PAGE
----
Thoughts on Intergenerational Discourse

“You know, these people are welcome to protest. But why did they have to smash up so many shops? It looks more like rioting to me.”

My mom was browsing her phone a couple months ago during the aftermath of George Floyd’s killing when she casually tossed this into our conversation. I paused for a second, struck by her insensitivity. As I searched for a comeback, though, I found myself at a loss for words. Like many Chinese parents, my mother doesn’t often sympathize with protestors. Having been brought up in Chinese society, she has long abandoned the notion of generating change through protest and has chosen to adopt social conformity instead. Over the next few days, my mom showed me post after post on WeChat denouncing the Black Lives Matter protestors as violent rioters who wanted nothing more than to profit from the chaos. These posts were based on blatantly racist stereotypes, yet they were widely accepted among friend groups of Chinese parents.

I found myself wondering how many of the people who I looked up to could not only hold these beliefs but also share them so publicly and unabashedly. I also wondered if I was in the wrong. Over the last two years, as I’ve become more aware of the U.S.’s extreme politicization, I’ve often wondered whether I’ve developed my views through individual research and thought or whether I’m simply echoing popular ideas. I’ve always firmly believed in exposing myself to both sides of a topic, and my disbelief at each video my mom showed me was a harsh reminder of the extent that I have disengaged with those in my life who are ideologically distant from myself. 

While processing my mom’s assertion, my mind drew parallels between the Black Lives Matter protests in the U.S. right now and the ones in Hong Kong last summer. In both cases, police retaliated with undue force, wounding peaceful protestors and journalists. Yet Chinese state media and its various news offshoots turned a blind eye to the millions who marched in solidarity despite police violence, choosing instead to brand these protestors as rioters and criminals. Media coverage of the Hong Kong independence protests asserted without grounds that these protestors were financially backed by foreign forces, criticizing them even more harshly than the U.S. protesters this summer. In both cases, my parents had reacted with insensitivity, but our discussions quickly deteriorated into squabbles whenever I tried to correct them. I became more wary about what I said, choosing to restrain myself rather than risk another confrontation.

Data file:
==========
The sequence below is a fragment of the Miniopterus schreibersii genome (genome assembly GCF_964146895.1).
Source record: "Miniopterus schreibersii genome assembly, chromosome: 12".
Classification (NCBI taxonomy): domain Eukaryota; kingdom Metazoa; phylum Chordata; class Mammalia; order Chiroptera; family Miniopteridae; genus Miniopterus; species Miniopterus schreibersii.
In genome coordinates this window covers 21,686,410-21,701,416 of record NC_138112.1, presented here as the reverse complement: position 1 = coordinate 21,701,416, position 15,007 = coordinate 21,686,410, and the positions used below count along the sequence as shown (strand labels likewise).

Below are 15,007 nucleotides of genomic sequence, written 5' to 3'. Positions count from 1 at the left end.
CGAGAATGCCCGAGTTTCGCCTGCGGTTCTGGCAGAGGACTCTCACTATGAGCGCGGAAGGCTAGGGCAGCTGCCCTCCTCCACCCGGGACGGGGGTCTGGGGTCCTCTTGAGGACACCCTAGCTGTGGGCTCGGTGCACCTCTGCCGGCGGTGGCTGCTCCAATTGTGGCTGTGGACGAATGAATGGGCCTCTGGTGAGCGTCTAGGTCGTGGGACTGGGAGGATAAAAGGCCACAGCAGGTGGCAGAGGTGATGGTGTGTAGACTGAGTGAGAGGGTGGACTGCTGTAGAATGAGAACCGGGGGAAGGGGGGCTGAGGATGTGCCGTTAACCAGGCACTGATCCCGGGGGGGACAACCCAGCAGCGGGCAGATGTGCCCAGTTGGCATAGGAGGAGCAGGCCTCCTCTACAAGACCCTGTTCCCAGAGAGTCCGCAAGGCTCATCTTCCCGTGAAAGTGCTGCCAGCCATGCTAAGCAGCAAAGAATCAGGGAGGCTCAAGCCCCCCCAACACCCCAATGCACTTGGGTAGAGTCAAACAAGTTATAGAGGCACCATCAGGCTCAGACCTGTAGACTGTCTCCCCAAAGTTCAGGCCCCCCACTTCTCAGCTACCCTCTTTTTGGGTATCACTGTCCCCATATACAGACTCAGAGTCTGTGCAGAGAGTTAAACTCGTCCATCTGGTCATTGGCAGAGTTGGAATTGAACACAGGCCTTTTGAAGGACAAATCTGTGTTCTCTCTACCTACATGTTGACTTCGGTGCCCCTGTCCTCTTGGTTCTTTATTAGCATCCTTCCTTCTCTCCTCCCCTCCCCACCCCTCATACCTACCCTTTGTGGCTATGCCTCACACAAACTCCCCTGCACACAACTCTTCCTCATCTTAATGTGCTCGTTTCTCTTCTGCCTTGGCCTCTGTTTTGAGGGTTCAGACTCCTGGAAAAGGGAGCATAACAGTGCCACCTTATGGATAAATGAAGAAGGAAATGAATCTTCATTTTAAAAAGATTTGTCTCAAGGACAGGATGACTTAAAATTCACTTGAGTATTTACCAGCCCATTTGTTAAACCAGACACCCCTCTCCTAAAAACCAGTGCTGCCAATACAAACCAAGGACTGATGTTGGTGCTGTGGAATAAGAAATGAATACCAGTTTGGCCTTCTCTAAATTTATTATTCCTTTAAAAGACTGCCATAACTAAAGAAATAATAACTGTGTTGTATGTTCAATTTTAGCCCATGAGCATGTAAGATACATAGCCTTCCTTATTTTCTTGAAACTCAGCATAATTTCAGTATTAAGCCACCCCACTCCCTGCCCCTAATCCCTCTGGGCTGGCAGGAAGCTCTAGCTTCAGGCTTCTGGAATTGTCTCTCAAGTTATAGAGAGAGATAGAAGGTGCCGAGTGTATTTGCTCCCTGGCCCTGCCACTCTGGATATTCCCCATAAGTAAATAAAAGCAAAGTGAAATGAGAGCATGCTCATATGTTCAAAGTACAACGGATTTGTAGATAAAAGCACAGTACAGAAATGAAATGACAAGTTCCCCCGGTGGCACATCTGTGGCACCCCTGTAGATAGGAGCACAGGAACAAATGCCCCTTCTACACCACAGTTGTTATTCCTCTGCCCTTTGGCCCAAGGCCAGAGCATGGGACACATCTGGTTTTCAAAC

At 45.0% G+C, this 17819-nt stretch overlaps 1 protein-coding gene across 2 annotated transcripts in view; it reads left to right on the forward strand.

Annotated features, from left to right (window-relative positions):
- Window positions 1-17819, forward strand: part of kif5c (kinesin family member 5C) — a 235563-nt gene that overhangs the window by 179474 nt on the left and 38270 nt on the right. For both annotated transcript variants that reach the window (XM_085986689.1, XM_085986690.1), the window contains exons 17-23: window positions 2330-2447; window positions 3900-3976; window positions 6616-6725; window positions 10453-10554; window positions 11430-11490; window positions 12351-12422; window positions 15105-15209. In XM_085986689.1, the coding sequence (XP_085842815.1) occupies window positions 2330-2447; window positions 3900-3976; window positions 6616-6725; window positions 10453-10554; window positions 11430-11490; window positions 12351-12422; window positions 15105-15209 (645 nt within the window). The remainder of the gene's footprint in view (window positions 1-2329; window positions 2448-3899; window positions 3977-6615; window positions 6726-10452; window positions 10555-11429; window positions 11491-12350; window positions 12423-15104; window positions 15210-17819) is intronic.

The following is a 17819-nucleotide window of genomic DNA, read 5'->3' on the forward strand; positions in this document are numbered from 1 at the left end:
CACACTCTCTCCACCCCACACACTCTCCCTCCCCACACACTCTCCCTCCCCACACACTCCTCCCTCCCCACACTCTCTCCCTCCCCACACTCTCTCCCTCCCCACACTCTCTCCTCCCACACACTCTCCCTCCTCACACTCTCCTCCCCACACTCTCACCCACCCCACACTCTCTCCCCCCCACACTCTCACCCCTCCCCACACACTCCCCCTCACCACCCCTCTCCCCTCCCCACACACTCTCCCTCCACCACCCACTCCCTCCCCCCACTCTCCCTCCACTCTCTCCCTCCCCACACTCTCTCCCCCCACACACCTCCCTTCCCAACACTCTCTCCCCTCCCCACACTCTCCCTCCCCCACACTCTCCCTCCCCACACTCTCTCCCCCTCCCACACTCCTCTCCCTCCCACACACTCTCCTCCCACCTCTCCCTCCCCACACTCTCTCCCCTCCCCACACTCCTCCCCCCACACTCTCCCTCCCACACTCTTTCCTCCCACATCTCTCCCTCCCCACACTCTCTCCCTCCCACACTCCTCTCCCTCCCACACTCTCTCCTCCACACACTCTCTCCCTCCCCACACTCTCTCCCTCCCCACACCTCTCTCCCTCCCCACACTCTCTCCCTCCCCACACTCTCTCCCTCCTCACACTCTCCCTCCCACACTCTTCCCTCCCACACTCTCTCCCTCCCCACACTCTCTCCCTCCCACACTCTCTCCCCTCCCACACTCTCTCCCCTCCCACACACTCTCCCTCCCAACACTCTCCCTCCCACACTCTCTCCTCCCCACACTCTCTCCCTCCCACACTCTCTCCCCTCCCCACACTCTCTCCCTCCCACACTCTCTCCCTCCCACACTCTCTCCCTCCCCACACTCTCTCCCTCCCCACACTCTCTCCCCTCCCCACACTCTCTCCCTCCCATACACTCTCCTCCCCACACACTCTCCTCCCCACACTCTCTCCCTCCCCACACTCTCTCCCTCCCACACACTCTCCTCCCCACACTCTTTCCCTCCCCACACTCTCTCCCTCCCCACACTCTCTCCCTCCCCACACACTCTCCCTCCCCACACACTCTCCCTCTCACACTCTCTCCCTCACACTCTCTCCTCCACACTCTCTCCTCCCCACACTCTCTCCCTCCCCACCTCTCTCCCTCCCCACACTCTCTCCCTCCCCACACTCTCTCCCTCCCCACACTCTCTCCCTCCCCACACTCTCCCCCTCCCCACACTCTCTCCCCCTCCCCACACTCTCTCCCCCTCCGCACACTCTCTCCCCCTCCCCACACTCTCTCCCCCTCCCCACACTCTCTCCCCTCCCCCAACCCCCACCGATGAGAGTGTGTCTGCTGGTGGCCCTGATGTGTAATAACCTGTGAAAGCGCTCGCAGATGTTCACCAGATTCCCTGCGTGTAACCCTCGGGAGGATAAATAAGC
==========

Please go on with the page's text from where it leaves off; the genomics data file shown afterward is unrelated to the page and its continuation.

Chinese families, especially those who have decided to raise their children in foreign countries, are facing an increasing ideological split along generational lines. Parents are often more conservative, while their children, who have been more deeply affected by Western culture, are inclined towards more liberal values. Through conversations about this summer’s protests, I have noticed another phenomenon: the difficulty that first-generation immigrant children face in reconciling their values with their parents’. It’s hard to form your identity and to feel secure in your beliefs when the people you admire adamantly oppose them.

We’re taught today that discourse is the key to solving issues, and that many solutions are the result of conversations. Engaging in civil and rational discussions with our own parents could be a powerful start towards making an impact on societal prejudices and fighting against systemic injustices. Difficult political conversations often take place online or among groups of like-minded friends. While these discussions can be productive, starting with those within your own family whose ideas differ from your own may give you the opportunity to change their beliefs. Unlike attempting to convince a stranger over the internet, there will always be a concrete bond between you and your family, regardless of how heated the discussion may become. An open dialogue could also help both you and your family members come to terms with each other’s perspectives, or at least to acknowledge them. For my mother, who has worked tirelessly to climb up the social ladder and to send her kid to a boarding school in the U.S., security and stability are her primary concerns. It’s easy to see how she might feel threatened by the news coverage of the looting earlier this year, even if it doesn’t justify her opinion. And though it’s hard for me to agree with her views, engaging with her in a political conversation has allowed me to begin to understand them.